/ Modified apr 20, 2018 4:22 p.m.

Walkout Vote; Paying for Raises; Willcox Water Concerns

Also, former UA Football Coach Dick Tomey reflects on the program's future.

Late this week educators across the state voted in support of a walkout on Thursday if their demands for more funding aren't met by Governor Doug Ducey and the state Legislature. The grassroots group Arizona Educators United tallied the ballots and announced the results alongside with the Arizona Education Association.

Callista Radloff teaches kindergarten at Safford K-8 in Tucson and is also a member of Arizona Educators United. She shared more about the group's next steps and motivations.

"We have asked our Legislature and governor to please fund our schools," Radloff said. "Teachers are not staying. The kids need the stability."

In response to Gov. Ducey's proposal to raise teacher pay 19 percent by 2020, Radloff questioned whether the funding sources for the plan are sustainable.

When discussing the impact on families and students, Radloff said parents she has spoken to support their protests. "This is a fight because we love our students."

At a news conference earlier this week, Tucson Unified School District Superintendent Gabriel Trujillo told reporters that in the event of a strike the district could help students with basic services like meals and transportation. The district doesn't have enough substitutes available to keep classrooms running.

"We're very supportive of our teachers," Trujillo said. "And certainly, we don't view any of their actions as anti-Tucson Unified School District."

Ducey's plan to give teachers a 19 percent raise by 2020 would cost more than $580 million over three fiscal years. Arizona 360 learned more about how the governor would fund that plan through Gretchen Conger, deputy chief of staff for budget and policy.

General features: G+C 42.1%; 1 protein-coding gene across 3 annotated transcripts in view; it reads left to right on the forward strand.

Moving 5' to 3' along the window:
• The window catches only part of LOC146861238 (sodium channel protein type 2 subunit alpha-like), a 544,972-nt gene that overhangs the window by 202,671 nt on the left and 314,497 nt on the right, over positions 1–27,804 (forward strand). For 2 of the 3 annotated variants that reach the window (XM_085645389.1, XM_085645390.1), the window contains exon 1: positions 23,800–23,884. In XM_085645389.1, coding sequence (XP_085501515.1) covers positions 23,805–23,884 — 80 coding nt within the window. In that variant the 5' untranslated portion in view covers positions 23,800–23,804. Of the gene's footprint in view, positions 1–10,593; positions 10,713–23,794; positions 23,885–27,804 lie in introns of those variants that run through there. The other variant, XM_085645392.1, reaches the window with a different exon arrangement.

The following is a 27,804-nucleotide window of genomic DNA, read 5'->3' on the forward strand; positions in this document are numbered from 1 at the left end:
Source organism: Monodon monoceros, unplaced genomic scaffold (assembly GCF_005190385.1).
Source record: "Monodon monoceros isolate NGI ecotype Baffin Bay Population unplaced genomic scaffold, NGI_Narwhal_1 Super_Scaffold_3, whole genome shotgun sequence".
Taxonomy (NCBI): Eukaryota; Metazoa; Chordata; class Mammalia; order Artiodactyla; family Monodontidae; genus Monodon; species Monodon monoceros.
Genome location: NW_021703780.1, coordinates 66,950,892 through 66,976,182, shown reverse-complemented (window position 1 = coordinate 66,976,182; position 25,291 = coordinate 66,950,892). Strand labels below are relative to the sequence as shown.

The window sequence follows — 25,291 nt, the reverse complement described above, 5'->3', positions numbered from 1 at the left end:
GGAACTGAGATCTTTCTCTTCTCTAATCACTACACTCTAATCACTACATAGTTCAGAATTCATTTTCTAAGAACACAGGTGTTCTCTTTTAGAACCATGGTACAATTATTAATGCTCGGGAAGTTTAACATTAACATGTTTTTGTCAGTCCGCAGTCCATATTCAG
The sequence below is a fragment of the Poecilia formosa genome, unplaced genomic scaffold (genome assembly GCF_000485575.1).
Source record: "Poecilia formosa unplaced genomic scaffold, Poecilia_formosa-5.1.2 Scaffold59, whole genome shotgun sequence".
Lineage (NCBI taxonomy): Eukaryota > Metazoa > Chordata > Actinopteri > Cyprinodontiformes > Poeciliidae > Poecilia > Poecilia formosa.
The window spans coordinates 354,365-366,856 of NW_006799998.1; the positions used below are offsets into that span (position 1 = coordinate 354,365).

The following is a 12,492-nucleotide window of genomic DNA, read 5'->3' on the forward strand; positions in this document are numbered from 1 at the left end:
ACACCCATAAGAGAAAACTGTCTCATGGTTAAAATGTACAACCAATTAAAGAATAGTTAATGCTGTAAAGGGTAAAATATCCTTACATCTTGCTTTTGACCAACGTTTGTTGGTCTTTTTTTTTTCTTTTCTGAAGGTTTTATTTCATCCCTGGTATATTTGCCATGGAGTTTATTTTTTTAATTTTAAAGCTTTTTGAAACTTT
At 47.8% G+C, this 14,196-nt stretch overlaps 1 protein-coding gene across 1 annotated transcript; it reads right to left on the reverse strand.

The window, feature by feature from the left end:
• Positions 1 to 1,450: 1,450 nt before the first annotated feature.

Conger explained that the governor's office projects increased revenue over the next few years, which will fund most of the raises. She also explained how some money became available because fewer people are utilizing state services. Ducey also put some of his legislative priorities on hold to free up other funds, according to Conger.

Women who choose to have an abortion spend time with their doctor answering questions and hearing about alternatives and risks. Ducey recently signed a bill adding more questions to the list doctors must ask. Christopher Conover looked into the new law and learned more about what public data reveal about who gets abortions in Arizona.

Agriculture has long been the main economic driver in and around Willcox. As that industry grows, some are asking how it could affect the region's water supply. Vanessa Barchfield visited one of the newer farming operations and learned what brought the company to Southern Arizona.

Featured in this story: Moiria White, Community Relations, Riverview Laurel Lacher, Ph.D., Lacher Hydrological Consulting Peggy Judd, District 3 Supervisor, Cochise County Board of Supervisors Rod Keeling, Owner, Keeling Schaefer Vineyards Alan Robbs, Owner, Robbs Family Farm

University of Arizona Football kicked off the upcoming season with its annual spring game last weekend under new head coach Kevin Sumlin. Dick Tomey remains the program's winningest coach and led the team from 1987 to 2000. Prior to that, Tomey coached at the University of Hawaii and recently authored a book about his success there titled "Rise of the Rainbow Warriors". Tomey joined Arizona 360 to reflect on Arizona football's legacy and future.

Arizona 360
Arizona 360 airs Fridays at 8:30 p.m. on PBS 6 and Saturdays at 8 p.m. on PBS 6 PLUS. See more from Arizona 360.
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